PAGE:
How to avoid a Sino-American war

By Zhao Minghao
0 Comment(s)Print E-mail, November 25, 2015
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Zhao Minghao (file photo) 

In a few weeks time, senior U.S. and Chinese leaders will sit down in Washington for their annual "strategic dialogue." Given rising tensions in the South China Sea, that dialogue is taking on increasing importance.

In 2001, when an American EP-3 spy aircraft operating over the South China Sea collided with a Chinese air force interceptor jet near Hainan Island, Chinese and U.S. leaders managed to defuse the situation and avoid a military confrontation. Today, such an incident in the South China Sea, where China and several southeast Asian countries have competing territorial claims, would almost certainly lead to an armed clash – one that could quickly escalate into open war.

Last month, at the annual Shangri-La Dialogue security conference, Singaporean Prime Minister Lee Hsien Loong conveyed the deep apprehension of the countries of the Association of Southeast Asian Nations about the potential for an armed conflict between China and the United States. The good news is that U.S. and Chinese representatives took the conference as an opportunity to signal subtly their willingness to ease tensions and continue to engage with each other.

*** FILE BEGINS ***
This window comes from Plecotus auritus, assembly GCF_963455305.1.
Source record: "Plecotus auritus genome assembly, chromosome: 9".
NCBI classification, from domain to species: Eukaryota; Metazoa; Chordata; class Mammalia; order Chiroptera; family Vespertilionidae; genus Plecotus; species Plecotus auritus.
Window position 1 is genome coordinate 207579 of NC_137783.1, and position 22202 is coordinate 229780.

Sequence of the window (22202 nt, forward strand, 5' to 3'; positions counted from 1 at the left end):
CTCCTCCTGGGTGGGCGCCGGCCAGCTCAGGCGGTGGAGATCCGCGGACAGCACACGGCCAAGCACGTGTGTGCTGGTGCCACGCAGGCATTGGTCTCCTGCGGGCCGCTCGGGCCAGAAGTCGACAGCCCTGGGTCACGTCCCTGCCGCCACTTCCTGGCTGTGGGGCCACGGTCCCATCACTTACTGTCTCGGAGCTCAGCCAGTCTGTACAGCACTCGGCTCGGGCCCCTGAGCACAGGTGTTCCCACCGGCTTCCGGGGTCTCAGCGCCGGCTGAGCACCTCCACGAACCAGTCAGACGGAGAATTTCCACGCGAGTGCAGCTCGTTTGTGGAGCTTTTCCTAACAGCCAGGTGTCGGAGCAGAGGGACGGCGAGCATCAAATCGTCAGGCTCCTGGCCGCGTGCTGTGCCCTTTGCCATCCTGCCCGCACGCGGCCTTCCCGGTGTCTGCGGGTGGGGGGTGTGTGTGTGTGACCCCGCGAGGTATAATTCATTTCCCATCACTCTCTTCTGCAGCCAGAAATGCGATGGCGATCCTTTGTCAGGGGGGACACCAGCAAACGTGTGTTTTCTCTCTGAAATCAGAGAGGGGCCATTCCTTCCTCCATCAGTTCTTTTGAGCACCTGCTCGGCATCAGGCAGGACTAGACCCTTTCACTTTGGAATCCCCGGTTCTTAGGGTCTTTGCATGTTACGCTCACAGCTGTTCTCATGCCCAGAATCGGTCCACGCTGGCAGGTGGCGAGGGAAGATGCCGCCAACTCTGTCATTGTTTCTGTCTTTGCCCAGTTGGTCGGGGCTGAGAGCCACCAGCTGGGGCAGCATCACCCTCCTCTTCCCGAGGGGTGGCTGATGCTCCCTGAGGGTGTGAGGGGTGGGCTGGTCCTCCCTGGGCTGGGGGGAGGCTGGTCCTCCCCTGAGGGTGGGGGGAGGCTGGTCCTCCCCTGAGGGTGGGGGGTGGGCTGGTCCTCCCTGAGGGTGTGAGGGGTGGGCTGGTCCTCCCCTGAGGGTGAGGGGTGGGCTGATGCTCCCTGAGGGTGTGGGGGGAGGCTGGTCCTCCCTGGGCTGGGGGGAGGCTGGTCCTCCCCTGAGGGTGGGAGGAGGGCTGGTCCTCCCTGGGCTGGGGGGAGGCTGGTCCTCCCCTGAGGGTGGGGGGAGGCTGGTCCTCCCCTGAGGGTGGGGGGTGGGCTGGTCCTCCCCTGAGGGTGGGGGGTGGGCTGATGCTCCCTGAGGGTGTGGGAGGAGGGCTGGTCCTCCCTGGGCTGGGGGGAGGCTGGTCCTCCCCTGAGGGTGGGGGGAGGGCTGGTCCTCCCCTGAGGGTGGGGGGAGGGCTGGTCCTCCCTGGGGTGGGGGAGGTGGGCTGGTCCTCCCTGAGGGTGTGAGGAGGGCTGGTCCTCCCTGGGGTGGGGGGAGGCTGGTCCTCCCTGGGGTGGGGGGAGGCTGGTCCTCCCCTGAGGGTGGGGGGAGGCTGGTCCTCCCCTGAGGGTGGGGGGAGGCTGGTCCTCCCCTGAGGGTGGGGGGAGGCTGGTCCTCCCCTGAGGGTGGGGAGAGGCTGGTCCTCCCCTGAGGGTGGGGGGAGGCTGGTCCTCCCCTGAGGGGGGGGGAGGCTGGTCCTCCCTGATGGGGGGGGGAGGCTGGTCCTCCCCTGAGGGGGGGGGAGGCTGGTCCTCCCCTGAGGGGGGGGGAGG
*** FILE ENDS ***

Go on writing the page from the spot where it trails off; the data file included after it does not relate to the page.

U.S. Secretary of Defense Ashton Carter, in an effort to limit the scope for provocation, called on all claimants to territories in the South China Sea to stop island-building and land-reclamation efforts there. He also proposed a regional security architecture that gives all countries and people in the Asia-Pacific region the "right to rise."

From China's side, Admiral Sun Jianguo, a deputy chief of staff of the People's Liberation Army, reiterated his country's commitment to resolving disputes through "peaceful negotiations, while preventing conflicts and confrontation." He added that all countries, big and small, have an equal right to participate in regional security affairs and share a responsibility to maintain regional stability.

But such mollifying rhetoric cannot obscure the defining role that great-power rivalry is playing in the South China Sea. China interprets U.S. intervention there as an explicit attempt to contain China by stoking conflict between it and its neighbors. The U.S. views China's maritime claims as an effort to challenge U.S. primacy in the Asia-Pacific region.

In a sense, both countries have a point. China does aspire to be a maritime power, but its coasts are, to some extent, encircled by Japan and the Philippines, both U.S. allies, and Taiwan, with which the U.S. maintains security ties.

But strategic mistrust between China and the U.S. extends far beyond maritime issues. Despite troubling situations in the Middle East and Eastern Europe, America has remained focused on reshaping its hub-and-spoke alliances into a more networked security system across the Indo-Pacific theatre, capitalizing on the web of intra-Asian military ties among old allies and new partners such as India and Vietnam.

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